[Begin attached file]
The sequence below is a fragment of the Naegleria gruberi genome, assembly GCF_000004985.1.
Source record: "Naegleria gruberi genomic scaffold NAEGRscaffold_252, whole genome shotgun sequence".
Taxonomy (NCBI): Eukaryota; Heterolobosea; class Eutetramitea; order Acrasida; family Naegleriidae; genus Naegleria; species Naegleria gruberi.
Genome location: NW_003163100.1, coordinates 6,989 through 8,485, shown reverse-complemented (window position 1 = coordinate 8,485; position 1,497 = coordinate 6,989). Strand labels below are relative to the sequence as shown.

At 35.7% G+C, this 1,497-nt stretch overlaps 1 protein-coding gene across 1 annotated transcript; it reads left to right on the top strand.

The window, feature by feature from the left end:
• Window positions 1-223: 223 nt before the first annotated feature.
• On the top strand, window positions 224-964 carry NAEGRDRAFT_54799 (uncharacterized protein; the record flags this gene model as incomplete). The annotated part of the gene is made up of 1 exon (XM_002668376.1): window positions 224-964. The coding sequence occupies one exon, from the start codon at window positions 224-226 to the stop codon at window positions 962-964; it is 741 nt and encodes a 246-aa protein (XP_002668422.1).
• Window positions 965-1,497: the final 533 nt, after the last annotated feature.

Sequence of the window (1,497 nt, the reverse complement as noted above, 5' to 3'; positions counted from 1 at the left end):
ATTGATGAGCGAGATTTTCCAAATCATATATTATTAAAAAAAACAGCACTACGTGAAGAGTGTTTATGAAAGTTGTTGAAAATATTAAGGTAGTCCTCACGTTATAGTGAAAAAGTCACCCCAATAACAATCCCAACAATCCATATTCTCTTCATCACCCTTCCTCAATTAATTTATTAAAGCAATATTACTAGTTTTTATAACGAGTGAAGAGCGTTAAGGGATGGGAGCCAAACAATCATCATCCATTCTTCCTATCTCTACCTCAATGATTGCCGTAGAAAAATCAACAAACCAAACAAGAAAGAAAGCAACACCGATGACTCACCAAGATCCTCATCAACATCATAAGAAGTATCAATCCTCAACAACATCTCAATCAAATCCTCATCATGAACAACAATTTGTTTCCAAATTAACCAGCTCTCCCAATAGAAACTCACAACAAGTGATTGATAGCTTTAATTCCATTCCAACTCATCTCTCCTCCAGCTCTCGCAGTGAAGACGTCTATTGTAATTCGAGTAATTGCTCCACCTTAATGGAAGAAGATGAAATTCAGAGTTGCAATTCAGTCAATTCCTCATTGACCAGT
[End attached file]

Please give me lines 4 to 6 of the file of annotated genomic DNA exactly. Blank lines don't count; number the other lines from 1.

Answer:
Genome location: NW_003163100.1, coordinates 6,989 through 8,485, shown reverse-complemented (window position 1 = coordinate 8,485; position 1,497 = coordinate 6,989). Strand labels below are relative to the sequence as shown.

At 35.7% G+C, this 1,497-nt stretch overlaps 1 protein-coding gene across 1 annotated transcript; it reads left to right on the top strand.

The window, feature by feature from the left end: